As most performance marketers will tell you, knowing your audience and how they interact with your brand is crucial to help you measure and optimize your campaigns. While advertisers used to rely on guesswork in devising strategies to reach more prospects, they can now confidently make informed decisions based on real-time data, thanks to tracking pixels.
Tracking pixels are crucial when you’re thinking about campaign planning, targeting, and optimization. Although pixels are simply small snippets of code on the backend of your website, they have the power to transform your entire marketing strategy. In this article, we’ll break down the basics of pixel tracking, how it works, the different types, and how you can start using pixels properly for any kind of marketing campaign.
What is a tracking pixel?
Simply put, a tracking pixel is an HTML code snippet embedded in a site or email. Although it’s a nearly invisible component of the site, it contains a tag that tracks user behavior—things like the pages they’ve visited, the actions they’ve taken, and their purchasing history. This is powerful because it can capture important information that reveals consumer interactions with advertising and other marketing efforts.
How does a tracking pixel work?
A pixel code is added to your site’s HTML code or email.
A user’s browser processes the HTML code when they visit your website.
The browser then follows the link stored in the code and opens the graphic.
The server registers this activity within its log files.
The data is then available to analyze.
What are the different types of tracking pixels?
There are a few different types of tracking pixels:
Conversion pixels focus on what happens once your targeted audience interacts with your ads. They inform you of the products customers added to their cart, which contact forms they completed and submitted, and what they bought, among other things.
Impression pixels measure the number of times an ad unit displays on a customer’s screen. The goal of these pixels is to provide you with a precise number of impressions that have been served so you can determine whether an ad is successful.
Retargeting pixels track the behavior of your site’s previous visitors so you can tailor ads to suit their particular interests.
Click tracking pixels allow you to see the exact number of clicks on your URL, email links, ads, or text links, which helps you understand which sites are generating the most clicks.
What’s the difference between a pixel, a cookie, and a tag?
We could spend a great deal of time on the distinction between various types of tracking codes. For those just trying to get a basic understanding, however, here’s a brief overview.
Pixels allow you to follow users on all their devices, linking marketing efforts across your mobile ads and website. Because they don’t rely on an individual’s browser, users can’t disable them. Pixels are useful for tracking conversions on your landing pages, partner sites, and even affiliate networks.
Cookies, on the other hand, are saved in a user’s browser. Unlike pixels, users can disable, block, or clear cookies as they choose. Cookies are most commonly used to create an easier login experience and also for adding multiple items to a visitor’s cart for a single checkout.
Tags are often used interchangeably with pixels. Defined loosely, tags are the keywords that describe elements on a page and all their attributes.
While all three are different, they are all used to capture user information so you can deliver a more customized web experience for your site’s visitors.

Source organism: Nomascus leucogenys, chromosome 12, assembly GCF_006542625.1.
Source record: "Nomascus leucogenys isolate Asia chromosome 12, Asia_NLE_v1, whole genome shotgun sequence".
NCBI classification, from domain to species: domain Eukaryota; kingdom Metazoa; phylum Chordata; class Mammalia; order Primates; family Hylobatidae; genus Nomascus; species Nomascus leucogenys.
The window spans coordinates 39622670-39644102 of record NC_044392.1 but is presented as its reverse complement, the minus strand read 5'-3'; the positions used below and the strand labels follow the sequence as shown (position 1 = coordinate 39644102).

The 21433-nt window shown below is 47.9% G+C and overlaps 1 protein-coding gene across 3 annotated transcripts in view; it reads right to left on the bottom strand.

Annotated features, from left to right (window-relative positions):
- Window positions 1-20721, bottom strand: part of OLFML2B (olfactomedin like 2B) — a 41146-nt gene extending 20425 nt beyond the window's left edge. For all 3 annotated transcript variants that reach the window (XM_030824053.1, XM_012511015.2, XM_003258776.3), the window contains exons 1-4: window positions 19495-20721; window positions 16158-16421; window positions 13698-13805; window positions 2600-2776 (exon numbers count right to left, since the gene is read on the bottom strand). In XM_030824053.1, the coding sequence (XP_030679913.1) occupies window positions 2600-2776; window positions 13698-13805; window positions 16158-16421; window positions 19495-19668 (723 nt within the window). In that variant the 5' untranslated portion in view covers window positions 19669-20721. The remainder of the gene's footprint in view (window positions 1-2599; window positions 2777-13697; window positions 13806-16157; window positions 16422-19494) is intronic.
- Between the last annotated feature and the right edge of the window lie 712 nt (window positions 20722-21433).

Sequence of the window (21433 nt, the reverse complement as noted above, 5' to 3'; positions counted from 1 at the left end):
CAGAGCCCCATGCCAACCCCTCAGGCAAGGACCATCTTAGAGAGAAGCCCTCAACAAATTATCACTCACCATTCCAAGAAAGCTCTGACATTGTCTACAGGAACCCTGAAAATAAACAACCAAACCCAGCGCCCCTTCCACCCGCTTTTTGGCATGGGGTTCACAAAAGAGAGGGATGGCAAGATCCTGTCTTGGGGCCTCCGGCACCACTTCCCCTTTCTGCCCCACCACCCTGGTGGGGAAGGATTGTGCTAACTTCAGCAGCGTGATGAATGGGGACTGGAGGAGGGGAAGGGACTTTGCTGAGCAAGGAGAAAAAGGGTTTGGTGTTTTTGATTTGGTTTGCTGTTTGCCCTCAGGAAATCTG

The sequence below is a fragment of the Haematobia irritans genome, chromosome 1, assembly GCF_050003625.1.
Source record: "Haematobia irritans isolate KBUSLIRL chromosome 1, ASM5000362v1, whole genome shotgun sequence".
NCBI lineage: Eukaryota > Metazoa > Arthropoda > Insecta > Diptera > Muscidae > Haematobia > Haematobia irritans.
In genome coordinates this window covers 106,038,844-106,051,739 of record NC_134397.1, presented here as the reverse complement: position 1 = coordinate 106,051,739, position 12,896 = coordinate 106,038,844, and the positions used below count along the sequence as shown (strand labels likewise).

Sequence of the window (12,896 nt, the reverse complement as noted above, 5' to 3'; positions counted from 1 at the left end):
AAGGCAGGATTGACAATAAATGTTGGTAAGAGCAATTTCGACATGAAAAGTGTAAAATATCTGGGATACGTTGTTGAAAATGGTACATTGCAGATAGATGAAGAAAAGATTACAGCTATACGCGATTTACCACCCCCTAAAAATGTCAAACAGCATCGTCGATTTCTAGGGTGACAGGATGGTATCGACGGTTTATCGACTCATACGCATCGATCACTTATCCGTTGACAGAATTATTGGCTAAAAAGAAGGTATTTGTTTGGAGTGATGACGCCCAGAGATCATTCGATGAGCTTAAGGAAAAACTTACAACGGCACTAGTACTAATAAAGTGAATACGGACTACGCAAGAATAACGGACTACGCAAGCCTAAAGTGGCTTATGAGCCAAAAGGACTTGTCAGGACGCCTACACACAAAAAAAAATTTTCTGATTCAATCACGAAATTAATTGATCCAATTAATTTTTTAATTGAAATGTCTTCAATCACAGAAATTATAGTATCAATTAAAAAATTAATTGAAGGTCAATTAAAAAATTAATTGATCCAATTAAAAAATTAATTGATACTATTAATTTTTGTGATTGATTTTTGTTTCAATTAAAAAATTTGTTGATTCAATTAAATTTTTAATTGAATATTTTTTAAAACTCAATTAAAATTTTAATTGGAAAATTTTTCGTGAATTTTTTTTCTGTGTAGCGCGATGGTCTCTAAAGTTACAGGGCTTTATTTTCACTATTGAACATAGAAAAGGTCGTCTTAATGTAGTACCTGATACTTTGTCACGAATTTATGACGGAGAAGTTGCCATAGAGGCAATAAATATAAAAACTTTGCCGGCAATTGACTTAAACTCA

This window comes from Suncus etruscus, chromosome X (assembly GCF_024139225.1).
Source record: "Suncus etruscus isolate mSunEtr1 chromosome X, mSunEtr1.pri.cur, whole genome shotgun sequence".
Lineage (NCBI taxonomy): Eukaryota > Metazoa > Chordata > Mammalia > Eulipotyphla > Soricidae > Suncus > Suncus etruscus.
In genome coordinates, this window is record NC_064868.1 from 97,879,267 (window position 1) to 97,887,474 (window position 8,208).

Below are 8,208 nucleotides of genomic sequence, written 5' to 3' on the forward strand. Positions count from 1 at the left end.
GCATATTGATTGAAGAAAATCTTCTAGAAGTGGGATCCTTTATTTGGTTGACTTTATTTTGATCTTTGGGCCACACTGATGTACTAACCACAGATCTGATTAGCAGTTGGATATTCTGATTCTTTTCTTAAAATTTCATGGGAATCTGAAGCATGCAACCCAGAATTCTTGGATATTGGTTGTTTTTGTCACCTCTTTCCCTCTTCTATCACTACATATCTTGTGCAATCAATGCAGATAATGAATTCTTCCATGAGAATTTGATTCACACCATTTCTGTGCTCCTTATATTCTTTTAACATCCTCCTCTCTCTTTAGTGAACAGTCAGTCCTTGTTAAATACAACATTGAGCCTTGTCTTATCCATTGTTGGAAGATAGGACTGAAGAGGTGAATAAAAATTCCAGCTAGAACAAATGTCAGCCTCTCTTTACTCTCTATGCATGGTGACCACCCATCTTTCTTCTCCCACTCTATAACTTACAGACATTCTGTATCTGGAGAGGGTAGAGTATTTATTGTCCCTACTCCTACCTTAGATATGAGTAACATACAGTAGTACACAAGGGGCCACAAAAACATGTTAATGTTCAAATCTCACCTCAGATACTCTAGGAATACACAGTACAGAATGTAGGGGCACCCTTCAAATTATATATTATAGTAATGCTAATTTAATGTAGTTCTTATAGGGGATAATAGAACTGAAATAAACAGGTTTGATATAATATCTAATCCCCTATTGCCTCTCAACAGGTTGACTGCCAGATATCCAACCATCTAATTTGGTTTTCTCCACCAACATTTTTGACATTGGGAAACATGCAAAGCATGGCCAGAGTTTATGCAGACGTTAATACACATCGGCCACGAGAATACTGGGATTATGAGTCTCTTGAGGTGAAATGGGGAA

When I am planning a new campaign, which things should I pixel?
Key landing pages: Adding a pixel to key landing pages such as a “contact us” page can make a difference to your conversion lifecycle.
Home page: A pixel here will help you figure out which visitors are coming to your site.
View product: This pixel will help give you insight into who is looking at your products but not actually purchasing them.
Add to cart: Adding a pixel further down the funnel at the “add to cart” phase of the lifecycle is intended to track your high buying potential audience.
Lead forms: Placing a pixel on the start button of your lead form will help you determine the percentage of users who complete the form. You can also add one to the confirmation page. This pixel placement will also help you understand any upper funnel interaction from your campaign or different tactics.
Before getting started, here are some helpful tips to consider.
Be intentional. Be selective with your pixel usage. You don’t need to attach a pixel to every single web page. Rather than casting a wide net with your tracking data, work on refining your focus, which will result in more accurate user data. Quality over quantity is key here.
Track pixel frequencies cautiously. They can make your site slower—and slow load times will make users more likely to leave. Keep in mind that users can’t see a tracking pixel, so if it’s the last item to load on a page, that’s quite okay.
Don’t lose sight of your targeted campaigns. Stay focused on your target audience. Don’t waste tracking pixels on demographics you’re not aiming for.
Respect users’ privacy. While you may not like the idea of users opting out of tracking, respect their choice. Even though you have good intentions, some users prefer that their movements go unwatched.
Monitor ad performance. Identify which ads are resonating best with your audience. Tracking pixels can help determine which ads perform well so you can create content that your audience responds to and optimize your online ad spend.
Use a platform that provides detailed reports. To track your marketing performance and analyze information such as digital ad impressions, email responses, social media conversion rates, and other types of activity related to your campaign, choose a platform that can do it all for you. Eliminating the guesswork from your tracking pixel strategy will enable you to see real-time results and also allows you to make adjustments quickly.
Set up tracking parameters. Implementing tracking parameters can help you discover which channels are producing high conversion rates, which campaigns are successful, which creatives are performing well, and much more.
Ready to get started with pixel tracking?